Works from thewest and illustration bring in huge results at Christie’s fall American art sale in Newyork
Works from the West and illustration bring in huge results at Christie’s fall American art sale in New York
Thomas Moran and Norman Rockwell, each representing iconic periods of American art—landscape painting for Moran, and the Golden
Age of Illustration for Rockwell—helped bring in $34.1 million at Christie’s November 21 American art sale in New York City.
“We were very pleased. We saw satisfying results from every category,” says William Haydock, the head of Christie’s American art department, who added that the market for American art is going to continue to go up. “For our collectors, anytime the stock market is doing what it’s doing now, we’re certainly going to see renewed strength. what we’re seeing now is very encouraging.” Rockwell’s What Makes it Tick? (The Watchmaker) was the star of the sale when it sold for nearly $7.3 million, well above its $6 million high estimate.the work, executed in 1948, was a commission from the Watchmakers of Switzerland, now known as the Federation of Swiss Watchmakers, which wanted the painting and accompanying ad to elevate the brand globally. “there was a lot of enthusiasm for this Rockwell, who we’re still seeing a lot of depth for in the bidding. I think there’s still some growth ahead for the Rockwell market,” Haydock says. “for him and for other illustrators such as J.C. Leyendecker or John Philip Falter.” another Rockwell lot that sold well was Girl Returning from Camp, which sold within estimates for $2.2 million.
The second-best lot was Thomas Hart Benton’s Night Firing of Tobacco (est. $2.5/3.5 million) that sold for more than $2.6 million. another Benton, Study for ‘Forward Pass,’ also performed strongly when it sold for $588,500, well over its $350,000 high estimate.
Additional top lots were Childe Hassam’s Apple
Trees in Bloom, Old Lyme
(est. $300/500,000) that sold for $672,500,William Aiken Walker’s Big B Cotton Plantation (est. $150/250,000) that sold for $648,500, and Frederic Church’s A New England Lake (est. $1.5/2.5 million) that sold for $1.8 million. Haydock calls the Church one of the auction’s best deals. “it’s one of the nicest ones to come to auction in a while, and you won’t likely see another large-scale, 1850 Church painting come to market for another 10 years,” he says. Another star of the sale was Moran, who was represented by several key watercolor and oil paintings, all of them from the West, where he documented natural wonders such as the Grand Canyon and yellowstone. The landscape painter’s top lot—and the third best of the entire auction, behind the Rockwell and Benton—was Canyon of the virgin River (est. $1/1.5 million) that sold for $2.4 million. Not far behind it was Zion Valley, South Utah (est.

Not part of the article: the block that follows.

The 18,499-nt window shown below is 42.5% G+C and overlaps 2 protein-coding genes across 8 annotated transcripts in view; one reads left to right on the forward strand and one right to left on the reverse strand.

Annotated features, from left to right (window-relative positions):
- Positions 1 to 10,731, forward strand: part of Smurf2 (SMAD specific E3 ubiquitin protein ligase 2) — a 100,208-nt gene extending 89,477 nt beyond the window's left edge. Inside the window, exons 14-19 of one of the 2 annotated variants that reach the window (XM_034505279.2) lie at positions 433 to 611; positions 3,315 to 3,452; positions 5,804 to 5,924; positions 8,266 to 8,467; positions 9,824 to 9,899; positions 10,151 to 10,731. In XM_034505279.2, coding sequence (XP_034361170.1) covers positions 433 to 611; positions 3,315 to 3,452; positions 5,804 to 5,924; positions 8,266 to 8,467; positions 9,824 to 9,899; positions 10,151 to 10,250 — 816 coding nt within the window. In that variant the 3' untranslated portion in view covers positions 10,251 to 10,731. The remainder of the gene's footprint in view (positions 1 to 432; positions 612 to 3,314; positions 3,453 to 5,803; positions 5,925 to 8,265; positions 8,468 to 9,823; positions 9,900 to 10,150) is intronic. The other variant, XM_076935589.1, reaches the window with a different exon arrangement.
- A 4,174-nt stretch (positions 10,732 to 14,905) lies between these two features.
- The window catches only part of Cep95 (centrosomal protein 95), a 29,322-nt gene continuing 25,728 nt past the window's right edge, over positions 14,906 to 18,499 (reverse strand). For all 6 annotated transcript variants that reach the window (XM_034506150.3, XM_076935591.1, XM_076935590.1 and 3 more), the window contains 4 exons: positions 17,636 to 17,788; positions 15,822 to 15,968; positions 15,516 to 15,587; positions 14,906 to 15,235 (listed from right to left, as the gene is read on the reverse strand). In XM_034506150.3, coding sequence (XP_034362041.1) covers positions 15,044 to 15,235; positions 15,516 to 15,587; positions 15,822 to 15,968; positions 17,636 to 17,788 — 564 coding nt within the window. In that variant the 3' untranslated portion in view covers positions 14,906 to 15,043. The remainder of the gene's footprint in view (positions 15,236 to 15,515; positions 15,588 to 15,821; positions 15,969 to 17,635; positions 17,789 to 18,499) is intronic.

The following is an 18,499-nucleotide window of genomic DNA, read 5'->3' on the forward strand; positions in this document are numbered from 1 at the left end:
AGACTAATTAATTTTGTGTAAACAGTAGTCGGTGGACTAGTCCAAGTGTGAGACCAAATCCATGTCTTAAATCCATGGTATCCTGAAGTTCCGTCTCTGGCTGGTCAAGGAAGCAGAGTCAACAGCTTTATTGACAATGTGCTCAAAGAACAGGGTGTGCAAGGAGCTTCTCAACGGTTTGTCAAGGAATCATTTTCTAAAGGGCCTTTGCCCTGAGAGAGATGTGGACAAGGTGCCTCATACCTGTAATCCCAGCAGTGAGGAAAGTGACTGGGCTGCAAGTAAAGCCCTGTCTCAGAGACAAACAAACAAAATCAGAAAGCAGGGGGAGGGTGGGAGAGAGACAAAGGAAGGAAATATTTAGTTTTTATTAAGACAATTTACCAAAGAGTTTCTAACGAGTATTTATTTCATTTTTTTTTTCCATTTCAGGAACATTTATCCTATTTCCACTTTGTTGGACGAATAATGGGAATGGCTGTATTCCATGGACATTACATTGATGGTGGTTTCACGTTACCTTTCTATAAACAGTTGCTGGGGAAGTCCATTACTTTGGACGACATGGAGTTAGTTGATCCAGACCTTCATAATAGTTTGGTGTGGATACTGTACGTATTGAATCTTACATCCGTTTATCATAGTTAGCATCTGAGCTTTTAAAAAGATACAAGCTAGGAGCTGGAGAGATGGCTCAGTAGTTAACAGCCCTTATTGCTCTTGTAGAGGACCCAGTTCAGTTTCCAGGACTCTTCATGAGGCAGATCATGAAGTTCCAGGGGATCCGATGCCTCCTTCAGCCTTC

$2/3 million) that sold for $2 million and Upper Falls of the Yellowstone (est. $500/700,000) that sold for nearly $1.2 million.two other Moran works sold well: Survey Party in the valley of the yellow stone
(est. $200/300,000) sold for $564,500 while Castle Geyser, Yellowstone (est. $300/500,000) sold for $300,000.
Christie’s Western specialist Tylee Abbott says this grouping of Moran paintings is “historic and will likely not be repeated in a very long time.”
Other top Western lots were victor Higgins’ The
Sisters (est. $150/250,000) that closed at $324,500, Joseph Henry Sharp’s Rabbit Hunters (est. $150/250,000) that sold for $212,500, Charles M. Russell’s When Meat Was Plentiful (est. $250/350,000) that sold for $275,000, and two works by Henry Farny, both of which exceeded estimates when they sold for $372,500 and $384,500. Also of note was John Philip Falter’s Young Sammy Sixgun (est. $150/250,000), showing a young boy watching a Western show on television, that sold for more than double its high estimate when it closed at $516,500.The painting set a world record for the illustrator. “The Western market in and of itself is one of the strongest subcategories in American art along with American illustration.we are extremely fortunate to have really good-quality examples, top-notch examples, from some of the best artists and always with excellent provenance,” he says. “everything we had for this sale hadn’t been on the market for at least 15 years, but in some cases as long as 30 or 40 years. And everything was in great condition.”
Thomas Hart Benton (1889-1975), Night Firing of Tobacco, 1943. Oil and tempera on board, 18 x 29¼ in., signed lower right: ‘Benton’, and signed again and inscribed on verso: ‘“Tobacco Firing” (North Carolina)’. Estimate: $2.5/3.5 million SOLD: $2,652,500
Norman Rockwell (1894-1978), What Makes It Tick? (The Watchmaker), 1948. Oil on canvas, 26¼ x 26 in., signed lower right: ‘Norman/rockwell’. Estimate: $4/6 million SOLD: $7,287,500
Andrew Wyeth (1917-2009), Five and a Half and Study for ‘Oliver’s Cap’: A Double-sided Work, 1981. Watercolor on paper, 28¼ x 22 in., Five and a Half signed upper right: ‘Andrew Wyeth’. Estimate: $80/120,000 SOLD: $212,500
Thomas Moran (1837-1926), Canyon of the Virgin River, 1909. Oil on canvas, 20 x 30 in., signed with initials in monogram and dated lower right: ‘Copyright By/tmoran. 1909.’ Estimate: $1/1.5 million SOLD: $2,412,500